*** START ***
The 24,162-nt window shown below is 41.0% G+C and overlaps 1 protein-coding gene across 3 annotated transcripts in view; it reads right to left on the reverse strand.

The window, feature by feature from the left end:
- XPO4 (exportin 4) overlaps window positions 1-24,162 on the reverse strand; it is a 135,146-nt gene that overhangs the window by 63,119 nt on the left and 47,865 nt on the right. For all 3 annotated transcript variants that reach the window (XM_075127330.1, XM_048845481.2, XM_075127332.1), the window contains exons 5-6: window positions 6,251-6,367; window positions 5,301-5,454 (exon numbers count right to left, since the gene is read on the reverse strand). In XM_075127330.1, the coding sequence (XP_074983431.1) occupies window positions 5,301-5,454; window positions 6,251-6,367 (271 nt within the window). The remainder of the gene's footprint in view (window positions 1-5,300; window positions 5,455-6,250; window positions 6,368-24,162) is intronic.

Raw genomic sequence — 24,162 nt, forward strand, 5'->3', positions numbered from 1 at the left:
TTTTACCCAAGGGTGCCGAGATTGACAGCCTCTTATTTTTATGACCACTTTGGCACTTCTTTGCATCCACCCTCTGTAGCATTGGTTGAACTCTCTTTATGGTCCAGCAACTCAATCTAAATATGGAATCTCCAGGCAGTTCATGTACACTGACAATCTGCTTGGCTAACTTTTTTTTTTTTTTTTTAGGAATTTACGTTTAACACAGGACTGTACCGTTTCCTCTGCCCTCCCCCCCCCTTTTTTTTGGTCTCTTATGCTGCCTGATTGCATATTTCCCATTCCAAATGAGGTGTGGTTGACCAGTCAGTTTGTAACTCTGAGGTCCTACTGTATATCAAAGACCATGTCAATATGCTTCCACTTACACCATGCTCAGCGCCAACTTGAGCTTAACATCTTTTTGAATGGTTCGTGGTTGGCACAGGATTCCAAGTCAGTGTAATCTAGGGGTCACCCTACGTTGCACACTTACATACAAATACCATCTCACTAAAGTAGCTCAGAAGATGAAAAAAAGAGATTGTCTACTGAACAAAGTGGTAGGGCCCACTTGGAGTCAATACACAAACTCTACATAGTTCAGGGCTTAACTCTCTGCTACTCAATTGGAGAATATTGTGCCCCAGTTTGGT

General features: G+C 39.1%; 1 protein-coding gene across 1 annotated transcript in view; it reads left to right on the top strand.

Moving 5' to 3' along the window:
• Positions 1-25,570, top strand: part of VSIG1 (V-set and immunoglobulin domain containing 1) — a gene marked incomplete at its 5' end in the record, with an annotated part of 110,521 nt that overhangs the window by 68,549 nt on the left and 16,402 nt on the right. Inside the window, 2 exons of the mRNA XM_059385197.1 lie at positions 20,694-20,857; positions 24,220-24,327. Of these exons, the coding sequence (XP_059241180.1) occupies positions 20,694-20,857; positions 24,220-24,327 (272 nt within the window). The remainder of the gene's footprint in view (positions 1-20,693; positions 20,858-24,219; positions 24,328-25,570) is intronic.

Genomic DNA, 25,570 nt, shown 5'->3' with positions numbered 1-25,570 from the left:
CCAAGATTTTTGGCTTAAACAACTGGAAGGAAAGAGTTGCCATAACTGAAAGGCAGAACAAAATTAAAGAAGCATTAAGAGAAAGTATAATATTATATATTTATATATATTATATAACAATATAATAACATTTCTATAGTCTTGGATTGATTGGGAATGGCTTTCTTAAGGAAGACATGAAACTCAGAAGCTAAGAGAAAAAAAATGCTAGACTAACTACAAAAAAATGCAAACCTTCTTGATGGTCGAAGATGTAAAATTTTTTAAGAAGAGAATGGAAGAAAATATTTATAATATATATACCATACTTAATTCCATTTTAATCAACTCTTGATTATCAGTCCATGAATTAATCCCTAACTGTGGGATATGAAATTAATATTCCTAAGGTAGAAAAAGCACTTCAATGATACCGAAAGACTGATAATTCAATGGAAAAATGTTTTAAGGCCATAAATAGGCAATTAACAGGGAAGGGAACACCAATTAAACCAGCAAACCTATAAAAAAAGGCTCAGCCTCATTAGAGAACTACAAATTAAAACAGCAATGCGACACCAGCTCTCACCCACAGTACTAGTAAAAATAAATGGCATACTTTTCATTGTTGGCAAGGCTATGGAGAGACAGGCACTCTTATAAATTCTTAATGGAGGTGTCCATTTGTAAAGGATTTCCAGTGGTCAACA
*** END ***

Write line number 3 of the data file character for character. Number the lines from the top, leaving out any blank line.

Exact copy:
- XPO4 (exportin 4) overlaps window positions 1-24,162 on the reverse strand; it is a 135,146-nt gene that overhangs the window by 63,119 nt on the left and 47,865 nt on the right. For all 3 annotated transcript variants that reach the window (XM_075127330.1, XM_048845481.2, XM_075127332.1), the window contains exons 5-6: window positions 6,251-6,367; window positions 5,301-5,454 (exon numbers count right to left, since the gene is read on the reverse strand). In XM_075127330.1, the coding sequence (XP_074983431.1) occupies window positions 5,301-5,454; window positions 6,251-6,367 (271 nt within the window). The remainder of the gene's footprint in view (window positions 1-5,300; window positions 5,455-6,250; window positions 6,368-24,162) is intronic.